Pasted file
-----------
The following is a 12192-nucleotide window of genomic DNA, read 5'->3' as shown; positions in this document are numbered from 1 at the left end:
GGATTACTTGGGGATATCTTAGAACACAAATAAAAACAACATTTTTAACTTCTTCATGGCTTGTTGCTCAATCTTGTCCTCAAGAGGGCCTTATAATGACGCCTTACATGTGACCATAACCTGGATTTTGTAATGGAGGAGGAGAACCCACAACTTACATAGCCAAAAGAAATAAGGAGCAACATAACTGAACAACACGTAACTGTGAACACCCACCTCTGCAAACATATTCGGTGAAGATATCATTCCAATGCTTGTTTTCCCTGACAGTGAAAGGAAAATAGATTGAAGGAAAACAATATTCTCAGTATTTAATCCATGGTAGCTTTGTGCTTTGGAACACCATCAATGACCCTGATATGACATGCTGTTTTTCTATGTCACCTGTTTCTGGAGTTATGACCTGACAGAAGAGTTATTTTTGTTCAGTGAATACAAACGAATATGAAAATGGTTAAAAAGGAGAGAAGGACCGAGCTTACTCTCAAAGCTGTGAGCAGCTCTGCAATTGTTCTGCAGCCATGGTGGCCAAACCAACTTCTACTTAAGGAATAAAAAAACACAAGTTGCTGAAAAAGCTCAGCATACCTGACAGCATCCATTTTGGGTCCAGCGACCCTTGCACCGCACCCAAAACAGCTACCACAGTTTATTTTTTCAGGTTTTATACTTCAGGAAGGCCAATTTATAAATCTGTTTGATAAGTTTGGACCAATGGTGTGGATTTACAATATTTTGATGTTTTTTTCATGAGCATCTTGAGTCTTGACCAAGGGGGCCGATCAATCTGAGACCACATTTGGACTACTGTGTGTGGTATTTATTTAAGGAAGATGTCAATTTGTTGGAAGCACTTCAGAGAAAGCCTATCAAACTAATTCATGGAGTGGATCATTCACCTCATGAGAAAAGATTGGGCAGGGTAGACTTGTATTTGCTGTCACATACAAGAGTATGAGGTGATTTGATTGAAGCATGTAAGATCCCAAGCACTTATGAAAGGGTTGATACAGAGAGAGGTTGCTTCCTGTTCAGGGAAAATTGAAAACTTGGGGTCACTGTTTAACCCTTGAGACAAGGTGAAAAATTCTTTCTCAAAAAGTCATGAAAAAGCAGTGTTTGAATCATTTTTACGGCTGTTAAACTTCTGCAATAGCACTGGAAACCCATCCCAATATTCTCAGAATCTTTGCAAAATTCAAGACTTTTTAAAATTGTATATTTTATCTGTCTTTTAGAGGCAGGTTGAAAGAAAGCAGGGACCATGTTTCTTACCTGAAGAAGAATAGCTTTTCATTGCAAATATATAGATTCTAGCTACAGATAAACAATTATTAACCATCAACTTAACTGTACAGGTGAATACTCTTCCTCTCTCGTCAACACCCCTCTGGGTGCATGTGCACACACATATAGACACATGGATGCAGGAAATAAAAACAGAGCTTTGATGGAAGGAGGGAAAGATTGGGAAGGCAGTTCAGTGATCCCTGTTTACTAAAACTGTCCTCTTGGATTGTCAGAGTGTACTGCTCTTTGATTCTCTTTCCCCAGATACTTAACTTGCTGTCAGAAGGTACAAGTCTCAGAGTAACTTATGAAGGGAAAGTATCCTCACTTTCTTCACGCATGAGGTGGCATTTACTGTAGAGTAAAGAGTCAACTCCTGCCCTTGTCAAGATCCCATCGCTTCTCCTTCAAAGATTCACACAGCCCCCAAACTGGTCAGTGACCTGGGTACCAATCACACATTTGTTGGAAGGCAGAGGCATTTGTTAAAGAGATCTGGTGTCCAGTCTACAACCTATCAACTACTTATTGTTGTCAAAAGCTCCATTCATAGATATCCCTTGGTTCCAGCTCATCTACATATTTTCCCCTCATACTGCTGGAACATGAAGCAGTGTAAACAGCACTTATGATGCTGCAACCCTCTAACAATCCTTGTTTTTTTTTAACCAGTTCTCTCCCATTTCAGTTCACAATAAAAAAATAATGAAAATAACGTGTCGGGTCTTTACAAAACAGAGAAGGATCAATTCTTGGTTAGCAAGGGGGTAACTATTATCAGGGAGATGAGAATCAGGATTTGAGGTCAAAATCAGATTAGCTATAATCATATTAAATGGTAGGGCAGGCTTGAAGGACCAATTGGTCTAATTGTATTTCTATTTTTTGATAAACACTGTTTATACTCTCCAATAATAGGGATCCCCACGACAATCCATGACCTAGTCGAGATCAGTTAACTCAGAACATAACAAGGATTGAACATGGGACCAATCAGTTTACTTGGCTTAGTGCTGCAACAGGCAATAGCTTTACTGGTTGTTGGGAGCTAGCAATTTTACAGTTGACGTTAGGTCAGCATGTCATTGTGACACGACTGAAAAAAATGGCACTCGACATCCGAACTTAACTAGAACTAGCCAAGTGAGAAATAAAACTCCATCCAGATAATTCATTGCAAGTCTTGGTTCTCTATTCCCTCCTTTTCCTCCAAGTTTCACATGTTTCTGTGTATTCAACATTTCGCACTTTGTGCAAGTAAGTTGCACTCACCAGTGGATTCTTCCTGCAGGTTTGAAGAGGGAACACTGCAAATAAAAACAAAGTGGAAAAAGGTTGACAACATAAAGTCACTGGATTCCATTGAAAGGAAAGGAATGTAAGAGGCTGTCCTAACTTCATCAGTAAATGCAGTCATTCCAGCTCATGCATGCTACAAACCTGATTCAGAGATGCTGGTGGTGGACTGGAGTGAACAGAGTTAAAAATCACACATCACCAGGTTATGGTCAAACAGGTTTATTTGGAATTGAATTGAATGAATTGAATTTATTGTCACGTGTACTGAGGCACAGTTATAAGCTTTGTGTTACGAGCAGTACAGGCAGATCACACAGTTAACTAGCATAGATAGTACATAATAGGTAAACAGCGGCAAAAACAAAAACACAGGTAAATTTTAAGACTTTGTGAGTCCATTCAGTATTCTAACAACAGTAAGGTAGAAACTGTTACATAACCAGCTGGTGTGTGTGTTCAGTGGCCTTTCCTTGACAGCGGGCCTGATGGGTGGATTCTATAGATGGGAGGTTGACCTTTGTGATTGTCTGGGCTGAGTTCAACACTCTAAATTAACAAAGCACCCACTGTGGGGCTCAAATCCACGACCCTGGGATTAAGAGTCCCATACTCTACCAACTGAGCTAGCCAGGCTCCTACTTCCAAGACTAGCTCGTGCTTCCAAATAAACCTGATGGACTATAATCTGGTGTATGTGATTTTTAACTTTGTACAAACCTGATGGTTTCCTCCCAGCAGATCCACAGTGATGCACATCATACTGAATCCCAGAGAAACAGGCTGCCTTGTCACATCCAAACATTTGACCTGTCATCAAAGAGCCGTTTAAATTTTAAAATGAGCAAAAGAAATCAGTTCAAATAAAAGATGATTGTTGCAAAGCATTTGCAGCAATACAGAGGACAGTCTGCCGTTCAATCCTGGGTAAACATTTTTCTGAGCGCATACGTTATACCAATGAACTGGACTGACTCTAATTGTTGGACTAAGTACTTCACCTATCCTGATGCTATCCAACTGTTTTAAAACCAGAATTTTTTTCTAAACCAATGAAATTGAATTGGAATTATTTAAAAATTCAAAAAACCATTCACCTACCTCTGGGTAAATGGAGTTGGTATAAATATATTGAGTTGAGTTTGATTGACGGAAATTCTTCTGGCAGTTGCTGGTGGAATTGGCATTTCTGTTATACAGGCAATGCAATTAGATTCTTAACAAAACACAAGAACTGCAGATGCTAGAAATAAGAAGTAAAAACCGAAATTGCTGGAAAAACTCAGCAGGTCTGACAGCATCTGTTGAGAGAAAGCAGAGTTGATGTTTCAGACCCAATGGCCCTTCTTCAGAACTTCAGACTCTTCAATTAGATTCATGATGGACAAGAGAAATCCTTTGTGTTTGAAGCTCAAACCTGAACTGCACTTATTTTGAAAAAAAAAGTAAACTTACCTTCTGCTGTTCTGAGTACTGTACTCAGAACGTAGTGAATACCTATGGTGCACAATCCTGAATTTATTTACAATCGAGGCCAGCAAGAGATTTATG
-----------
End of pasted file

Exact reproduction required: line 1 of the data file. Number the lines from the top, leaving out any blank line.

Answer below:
The following is a 12192-nucleotide window of genomic DNA, read 5'->3' as shown; positions in this document are numbered from 1 at the left end: